The key is the right mentality. Citizens do not offer bribes, while officials do not take or require them. Journalists are an effective instrument of civilian control, partially because all of the facts presented by them are rechecked.

Ministers, judges, and prosecutors are not untouchable. Over the past decade, six ministers and 23 senior government officials were fired and punished in accordance with law.


At the beginning of the 21st century, Sweden started introducing an anti-corruption policy, simplifying the access of citizens to state documents and changing taxes, benefits, and subsidies.  Sweden has taken the course for a fair justice system. All officials went through the “ethical” illustration. An official who spends more than officially earns cannot be honest a priori. Quite a reasonable statement, isn’t it?


Lee Kuan Yew completely rooted out corruption in 40 years. However, the first results were visible in the first two years of anti-corruption reforms, which consisted of five basic steps:

  • Creation of an effective bureau to investigate corruption.
  • All the officials, judges, and their families were deprived of immunity.
  • Constant checks of bank accounts of officials and their relatives.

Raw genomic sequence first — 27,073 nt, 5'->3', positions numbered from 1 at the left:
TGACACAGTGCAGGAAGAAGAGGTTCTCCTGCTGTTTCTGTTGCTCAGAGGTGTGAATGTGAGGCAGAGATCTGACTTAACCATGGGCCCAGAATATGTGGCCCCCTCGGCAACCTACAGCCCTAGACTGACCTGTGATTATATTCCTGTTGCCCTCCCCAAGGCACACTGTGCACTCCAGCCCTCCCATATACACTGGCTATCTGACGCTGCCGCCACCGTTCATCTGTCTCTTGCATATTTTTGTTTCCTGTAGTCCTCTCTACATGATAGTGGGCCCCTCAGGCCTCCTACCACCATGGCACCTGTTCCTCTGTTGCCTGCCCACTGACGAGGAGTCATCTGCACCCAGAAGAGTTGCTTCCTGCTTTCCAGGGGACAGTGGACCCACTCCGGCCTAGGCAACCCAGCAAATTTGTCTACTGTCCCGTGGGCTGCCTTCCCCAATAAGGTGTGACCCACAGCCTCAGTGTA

• Courts were given the power to confiscate the proceeds obtained by illegal means.
  • Officials were paid high wages as an incentive not to take bribes.

Summing up, achieving an effective response to the phenomenon of corruption is possible only when bringing together the efforts of all public institutions of each country. Only then can the state realize the national idea of becoming one of the most competitive and transparent countries in the world.


Lucy Adams is an essay writer, a blogger, and a loyal user of This open-minded researcher is ready to bring your best ideas to life, so don’t miss the chance to start a fruitful collaboration! Supply Lucy with a list of your suggestions and let her choose one or a few for research. By the way, all blog posts are free.





One Response to "How to Beat World Corruption"

  1.   Thursday, May 28, 2020 at 11:52 PM

    Awesome Work, Keep it up